What’s a Punchout? It’s like mixed martial arts for pop culture: two reviewers battling over one film or book or musical release–and you get to decide who wins. Who wrote the better review? Whose opinion do you agree with? Scroll down to vote for the review you like best. Support your favorite reviewers, because we’ll be keeping score. And we want to know what you think: please comment and feel free to share on Facebook, Twitter, and Google+.
Noel Gallagher’s High Flying Birds
Sour Mash Records
by Matt Gonzales (4-1-2)I didn’t get Oasis when the band exploded on the alt-rock scene with Definitely Maybe in 1994. From risibly stupid lyrics (“I’m feeling supersonic / give me gin and tonic”), to singer Liam Gallagher’s moronic deadpan preening, everything about Oasis ran counter to what I wanted out of rock music back then: self-awareness, ironic distance, and at least a modicum of subtlety, among other things.
These days, I’ve mellowed a bit, and I appreciate Oasis for what it was: a competent, if irrationally confident, Britpop band that at its best had an uncanny knack for swaggering Britpop anthems and radio-friendly, Lennon-lite ballads.
The brains behind Oasis belonged to lead guitarist and songwriter Noel Gallagher, who finally parted ways with his coattail-riding brother and the rest of the band in 2009. Two years later, he has released his debut solo record, Noel Gallagher’s High Flying Birds – the best collection of songs he has penned in years.
Lead track “Everybody’s On The Run” is the sound of Noel breaking loose from those rusty old Oasis shackles. It’s not the best song on the album by a long shot – it’s actually a bit corny on first listen – but it does a fine job of setting a thank-god-I’m-free tone. The album’s best tracks include the jaunty, Beatles-esque (surprise!) “Dream On,” and the effortlessly tuneful “The Death of You and Me.” Meanwhile, “If I Had a Gun” stands up with the very best songs in Oasis’s catalog.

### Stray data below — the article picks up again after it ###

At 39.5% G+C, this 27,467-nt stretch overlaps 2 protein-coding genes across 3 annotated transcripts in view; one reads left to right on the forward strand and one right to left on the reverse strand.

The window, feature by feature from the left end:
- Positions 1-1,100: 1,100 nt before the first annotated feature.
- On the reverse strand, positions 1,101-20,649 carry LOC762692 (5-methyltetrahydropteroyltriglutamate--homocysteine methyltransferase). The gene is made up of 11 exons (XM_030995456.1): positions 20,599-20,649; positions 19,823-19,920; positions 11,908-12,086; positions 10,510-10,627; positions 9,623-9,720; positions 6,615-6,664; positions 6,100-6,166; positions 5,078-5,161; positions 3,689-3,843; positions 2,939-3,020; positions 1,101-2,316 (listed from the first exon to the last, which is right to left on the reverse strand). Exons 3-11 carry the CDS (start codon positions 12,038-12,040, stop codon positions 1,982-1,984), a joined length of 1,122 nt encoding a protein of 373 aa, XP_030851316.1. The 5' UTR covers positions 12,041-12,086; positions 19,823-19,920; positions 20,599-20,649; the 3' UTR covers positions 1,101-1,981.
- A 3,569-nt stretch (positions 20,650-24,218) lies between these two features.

Nothing here is particularly groundbreaking or even smart (see song titles “AKA…What a Life!” and “(I Wanna Live in a Dream in My) Record Machine”) but then again, Gallagher has always worn his anti-intellectualism like a badge of honor. If nothing else, Gallagher deserves the benefit of the doubt based on his recent emergence as a folk hero of sorts in England, where he regularly delights Brits with crowd-pleasing bon mots like this one. Supersonic indeed.
by Chris Overpeck (1-3-1)Noel Gallagher’s High Flying Birds starts off with a few seconds of dead air and a cough in the background. The idea is to make the listener think that these recording sessions were so laid back that there was no need to remove this errant background noise. This happens before launching into the most overblown and over-produced album on the track. “Everybody’s on the Run” is replete with a full string section (maybe the cough came from one of them) and a ridiculous vocal delay that punishes the listener by making us hear each awful lyric not once, but twice per listen.
It does get better, but only a little. “If I Had a Gun” is the closest Noel comes to the old Oasis grandeur and, while it’s a highlight on this album, it doesn’t come close to any of their old classics. If you were paying attention (and nobody could fault you if you weren’t), Oasis were on a steady decline since the mid- to late-nineties and by the end, they were releasing some seriously bad albums. High Flying Birds is ultimately just an extension of that decline. It feels very much like half (you know, minus Liam) of a terrible Oasis album. It is worth pointing out that Gem Archer and Andy Bell, both former members of Oasis, opted to follow Liam in his solo venture, Beady Eyes. Most people assume that Noel was the saner brother, but this detail makes you wonder.
You don’t have to look much further than the track list to get a gauge on this album. “AKA… What a Life!” and “AKA… Broken Arrow” are the worst offenders. This “also known as” business is as phony as the accidental cough. I suppose we’re meant to believe that these songs previously had other titles and Noel was too lazy to officially change them, thus making the “AKA” necessary. It all smacks of false cool (or laziness), and it’s especially ridiculous given the excessive production. Even if you’re an Oasis completist, this album isn’t worth your time.